Mounting opening 128 in top 120 includes a narrow end 130 and a wide end 132. Opening 128 is sized and located to receive a fastener extending from opening 94 in housing 70 to hold cover 14 to housing 70. The shape of opening 128 is sized to allow cover 14 to be removed from housing 70 without completely removing the screw from opening 94. Narrow end 130 and wide end 132 are oriented to be generally parallel to ledges 126.
Cover 14 and housing 70 are designed so that cover 14 may be mounted to housing 70 with extension 122 at either first end 73 (as shown in FIG. 19A) or second end 75 (as shown in FIG. 19B) of sidewalls 72. This will permit power supply cables from an external power source to enter from above or below as the installation environment dictates without requiring a different version of cover 14 for each direction of entry. With regard to housing 170, power cables can enter the housing from either end and cover 14 will be installed with extension 122 covering the opposite end. Cover 14 is made of an electrically insulative material.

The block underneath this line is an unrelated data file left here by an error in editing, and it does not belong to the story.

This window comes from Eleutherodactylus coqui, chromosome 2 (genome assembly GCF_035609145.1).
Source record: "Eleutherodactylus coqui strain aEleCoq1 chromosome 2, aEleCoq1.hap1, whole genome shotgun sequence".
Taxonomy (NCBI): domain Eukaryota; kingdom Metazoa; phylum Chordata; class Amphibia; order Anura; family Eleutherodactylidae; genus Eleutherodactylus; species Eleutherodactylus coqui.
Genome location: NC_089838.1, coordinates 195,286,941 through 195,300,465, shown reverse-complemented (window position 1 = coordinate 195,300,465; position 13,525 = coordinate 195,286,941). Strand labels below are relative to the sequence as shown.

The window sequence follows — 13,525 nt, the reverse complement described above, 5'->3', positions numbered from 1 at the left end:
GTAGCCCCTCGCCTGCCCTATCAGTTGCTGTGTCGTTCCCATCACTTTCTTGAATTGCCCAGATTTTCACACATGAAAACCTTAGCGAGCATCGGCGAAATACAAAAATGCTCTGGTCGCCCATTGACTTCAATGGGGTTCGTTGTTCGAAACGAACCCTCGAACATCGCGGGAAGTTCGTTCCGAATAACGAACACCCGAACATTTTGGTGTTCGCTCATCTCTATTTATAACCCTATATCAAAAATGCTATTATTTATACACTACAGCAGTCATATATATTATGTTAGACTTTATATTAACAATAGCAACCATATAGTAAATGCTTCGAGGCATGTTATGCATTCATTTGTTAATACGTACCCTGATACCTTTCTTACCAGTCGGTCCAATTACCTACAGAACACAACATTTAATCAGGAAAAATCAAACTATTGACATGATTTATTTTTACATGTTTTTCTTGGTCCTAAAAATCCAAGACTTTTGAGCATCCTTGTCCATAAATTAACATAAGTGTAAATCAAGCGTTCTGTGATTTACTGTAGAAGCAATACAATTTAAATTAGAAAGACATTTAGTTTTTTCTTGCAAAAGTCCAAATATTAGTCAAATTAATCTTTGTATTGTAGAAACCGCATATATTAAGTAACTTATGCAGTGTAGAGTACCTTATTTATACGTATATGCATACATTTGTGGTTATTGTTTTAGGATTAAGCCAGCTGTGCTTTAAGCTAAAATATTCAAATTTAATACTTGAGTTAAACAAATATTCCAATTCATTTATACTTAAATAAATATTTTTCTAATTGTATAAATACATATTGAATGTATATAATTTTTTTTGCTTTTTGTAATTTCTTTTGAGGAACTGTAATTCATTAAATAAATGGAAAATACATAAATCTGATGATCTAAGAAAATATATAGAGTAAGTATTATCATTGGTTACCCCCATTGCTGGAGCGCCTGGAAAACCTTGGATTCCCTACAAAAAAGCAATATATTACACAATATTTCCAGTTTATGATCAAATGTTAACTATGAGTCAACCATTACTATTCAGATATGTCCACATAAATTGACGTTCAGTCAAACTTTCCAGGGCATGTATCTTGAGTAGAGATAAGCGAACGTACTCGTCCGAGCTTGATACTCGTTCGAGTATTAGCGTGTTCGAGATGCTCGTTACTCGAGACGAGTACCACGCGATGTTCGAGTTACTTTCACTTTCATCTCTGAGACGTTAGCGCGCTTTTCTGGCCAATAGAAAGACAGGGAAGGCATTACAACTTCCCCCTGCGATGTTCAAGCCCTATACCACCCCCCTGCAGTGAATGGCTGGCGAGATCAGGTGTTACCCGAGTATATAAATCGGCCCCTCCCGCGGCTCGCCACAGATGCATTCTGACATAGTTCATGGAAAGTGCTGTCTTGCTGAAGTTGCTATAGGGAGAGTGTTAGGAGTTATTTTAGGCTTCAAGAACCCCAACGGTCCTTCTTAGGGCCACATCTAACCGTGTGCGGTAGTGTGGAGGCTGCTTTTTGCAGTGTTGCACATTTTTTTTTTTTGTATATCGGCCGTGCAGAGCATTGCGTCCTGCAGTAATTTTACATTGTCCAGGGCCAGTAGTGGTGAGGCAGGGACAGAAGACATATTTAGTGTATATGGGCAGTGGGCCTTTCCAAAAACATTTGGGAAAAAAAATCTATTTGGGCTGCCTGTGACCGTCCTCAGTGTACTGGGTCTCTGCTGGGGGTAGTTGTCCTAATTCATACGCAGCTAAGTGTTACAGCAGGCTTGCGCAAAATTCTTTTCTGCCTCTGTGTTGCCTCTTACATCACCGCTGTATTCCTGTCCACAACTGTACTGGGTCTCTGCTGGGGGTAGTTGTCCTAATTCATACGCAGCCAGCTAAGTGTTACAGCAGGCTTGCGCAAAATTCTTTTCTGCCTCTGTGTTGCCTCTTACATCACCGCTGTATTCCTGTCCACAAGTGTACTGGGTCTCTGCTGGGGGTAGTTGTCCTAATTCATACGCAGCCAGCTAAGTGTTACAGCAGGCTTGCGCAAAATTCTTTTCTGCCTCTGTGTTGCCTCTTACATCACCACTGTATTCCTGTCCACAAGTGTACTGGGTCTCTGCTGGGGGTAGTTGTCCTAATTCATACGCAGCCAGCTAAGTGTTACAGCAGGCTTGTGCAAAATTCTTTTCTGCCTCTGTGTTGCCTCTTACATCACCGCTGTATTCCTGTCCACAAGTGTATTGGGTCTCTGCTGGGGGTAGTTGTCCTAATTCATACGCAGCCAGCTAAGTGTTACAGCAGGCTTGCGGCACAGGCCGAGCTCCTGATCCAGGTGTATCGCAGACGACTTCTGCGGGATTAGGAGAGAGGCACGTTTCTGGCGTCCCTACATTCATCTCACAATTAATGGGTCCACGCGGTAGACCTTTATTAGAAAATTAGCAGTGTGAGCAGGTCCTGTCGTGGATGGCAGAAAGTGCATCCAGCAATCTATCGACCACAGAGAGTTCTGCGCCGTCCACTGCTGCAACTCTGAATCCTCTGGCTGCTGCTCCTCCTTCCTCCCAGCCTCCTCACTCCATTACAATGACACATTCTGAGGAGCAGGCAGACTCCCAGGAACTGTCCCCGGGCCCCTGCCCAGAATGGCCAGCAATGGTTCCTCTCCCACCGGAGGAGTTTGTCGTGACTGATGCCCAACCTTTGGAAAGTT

Referring now to FIGS. 24 through 26, an alternative power distribution bus 160 is shown. Bus 160 shown would be used in place of the right-side bus 60 in FIG. 4, above, and includes the same rear power input assembly 10 and rear power output assembly 12. Power conductor 42 is electrically connected with power bus end 56, which in turn feeds the power into a protective device mount 162. Protective device mount 162 permits protective devices such as circuit breakers 38 to be mounted in the electrical path. Leads 166 carry the power from protective device mount 162 to offset connectors 168 and 170 of power output assembly 12. Offset connectors 168 and 170 are configured to allow adjacent leads 166 to connect with rear output assembly 12 in staggered columns. Three offset connectors 168 are located in a first column and three offset connectors 170 are located in a second column. This offsetting of adjacent leads and power output connectors provides added space between the connections. This added space reduces the possibility of current in one lead inducing current in an adjacent lead in the area of the connection with power output assembly 12. Leads 166 as shown are crafted from bar stock. To reduce corrosion and other related occurrences, this bar stock may be plated with tin, lead or another suitable material.